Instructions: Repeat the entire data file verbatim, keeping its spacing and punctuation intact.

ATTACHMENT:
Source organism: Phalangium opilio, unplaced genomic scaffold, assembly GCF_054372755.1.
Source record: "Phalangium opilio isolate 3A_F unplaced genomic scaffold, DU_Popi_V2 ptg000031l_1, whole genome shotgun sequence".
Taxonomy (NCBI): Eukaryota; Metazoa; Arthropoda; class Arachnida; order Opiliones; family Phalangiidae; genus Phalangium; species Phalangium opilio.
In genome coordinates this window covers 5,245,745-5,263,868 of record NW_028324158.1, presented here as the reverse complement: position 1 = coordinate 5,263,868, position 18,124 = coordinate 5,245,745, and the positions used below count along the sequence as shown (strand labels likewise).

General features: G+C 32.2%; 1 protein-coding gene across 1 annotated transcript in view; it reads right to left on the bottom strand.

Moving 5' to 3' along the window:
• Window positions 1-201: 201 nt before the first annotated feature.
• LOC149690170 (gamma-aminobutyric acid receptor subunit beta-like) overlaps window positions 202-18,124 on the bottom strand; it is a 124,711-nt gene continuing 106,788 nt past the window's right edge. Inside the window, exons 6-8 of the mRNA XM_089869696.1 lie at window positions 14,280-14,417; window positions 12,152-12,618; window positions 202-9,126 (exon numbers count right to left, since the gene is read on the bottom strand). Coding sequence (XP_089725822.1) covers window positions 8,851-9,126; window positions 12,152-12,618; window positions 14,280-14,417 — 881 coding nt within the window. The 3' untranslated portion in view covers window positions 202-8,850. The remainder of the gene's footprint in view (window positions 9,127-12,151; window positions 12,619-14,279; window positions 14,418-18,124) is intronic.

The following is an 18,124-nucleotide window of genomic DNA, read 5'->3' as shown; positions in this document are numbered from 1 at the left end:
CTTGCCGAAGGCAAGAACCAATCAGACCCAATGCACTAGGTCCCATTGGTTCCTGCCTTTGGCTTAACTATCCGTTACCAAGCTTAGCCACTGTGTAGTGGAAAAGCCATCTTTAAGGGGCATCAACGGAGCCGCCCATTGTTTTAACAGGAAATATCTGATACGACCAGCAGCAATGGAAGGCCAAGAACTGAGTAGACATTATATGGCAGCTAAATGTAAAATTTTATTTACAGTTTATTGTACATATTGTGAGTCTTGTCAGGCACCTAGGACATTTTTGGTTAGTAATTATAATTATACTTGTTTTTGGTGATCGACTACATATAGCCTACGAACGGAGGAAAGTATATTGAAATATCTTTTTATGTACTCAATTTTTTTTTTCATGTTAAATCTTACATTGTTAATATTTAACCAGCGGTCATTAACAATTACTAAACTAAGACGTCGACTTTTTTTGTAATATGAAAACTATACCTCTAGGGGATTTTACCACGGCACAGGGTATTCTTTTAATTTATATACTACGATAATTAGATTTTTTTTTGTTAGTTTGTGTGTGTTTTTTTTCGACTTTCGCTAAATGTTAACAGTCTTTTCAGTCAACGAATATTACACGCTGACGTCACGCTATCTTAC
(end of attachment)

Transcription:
Source organism: Phalangium opilio, unplaced genomic scaffold, assembly GCF_054372755.1.
Source record: "Phalangium opilio isolate 3A_F unplaced genomic scaffold, DU_Popi_V2 ptg000031l_1, whole genome shotgun sequence".
Taxonomy (NCBI): Eukaryota; Metazoa; Arthropoda; class Arachnida; order Opiliones; family Phalangiidae; genus Phalangium; species Phalangium opilio.
In genome coordinates this window covers 5,245,745-5,263,868 of record NW_028324158.1, presented here as the reverse complement: position 1 = coordinate 5,263,868, position 18,124 = coordinate 5,245,745, and the positions used below count along the sequence as shown (strand labels likewise).

General features: G+C 32.2%; 1 protein-coding gene across 1 annotated transcript in view; it reads right to left on the bottom strand.

Moving 5' to 3' along the window:
• Window positions 1-201: 201 nt before the first annotated feature.
• LOC149690170 (gamma-aminobutyric acid receptor subunit beta-like) overlaps window positions 202-18,124 on the bottom strand; it is a 124,711-nt gene continuing 106,788 nt past the window's right edge. Inside the window, exons 6-8 of the mRNA XM_089869696.1 lie at window positions 14,280-14,417; window positions 12,152-12,618; window positions 202-9,126 (exon numbers count right to left, since the gene is read on the bottom strand). Coding sequence (XP_089725822.1) covers window positions 8,851-9,126; window positions 12,152-12,618; window positions 14,280-14,417 — 881 coding nt within the window. The 3' untranslated portion in view covers window positions 202-8,850. The remainder of the gene's footprint in view (window positions 9,127-12,151; window positions 12,619-14,279; window positions 14,418-18,124) is intronic.

The following is an 18,124-nucleotide window of genomic DNA, read 5'->3' as shown; positions in this document are numbered from 1 at the left end:
CTTGCCGAAGGCAAGAACCAATCAGACCCAATGCACTAGGTCCCATTGGTTCCTGCCTTTGGCTTAACTATCCGTTACCAAGCTTAGCCACTGTGTAGTGGAAAAGCCATCTTTAAGGGGCATCAACGGAGCCGCCCATTGTTTTAACAGGAAATATCTGATACGACCAGCAGCAATGGAAGGCCAAGAACTGAGTAGACATTATATGGCAGCTAAATGTAAAATTTTATTTACAGTTTATTGTACATATTGTGAGTCTTGTCAGGCACCTAGGACATTTTTGGTTAGTAATTATAATTATACTTGTTTTTGGTGATCGACTACATATAGCCTACGAACGGAGGAAAGTATATTGAAATATCTTTTTATGTACTCAATTTTTTTTTTCATGTTAAATCTTACATTGTTAATATTTAACCAGCGGTCATTAACAATTACTAAACTAAGACGTCGACTTTTTTTGTAATATGAAAACTATACCTCTAGGGGATTTTACCACGGCACAGGGTATTCTTTTAATTTATATACTACGATAATTAGATTTTTTTTTGTTAGTTTGTGTGTGTTTTTTTTCGACTTTCGCTAAATGTTAACAGTCTTTTCAGTCAACGAATATTACACGCTGACGTCACGCTATCTTAC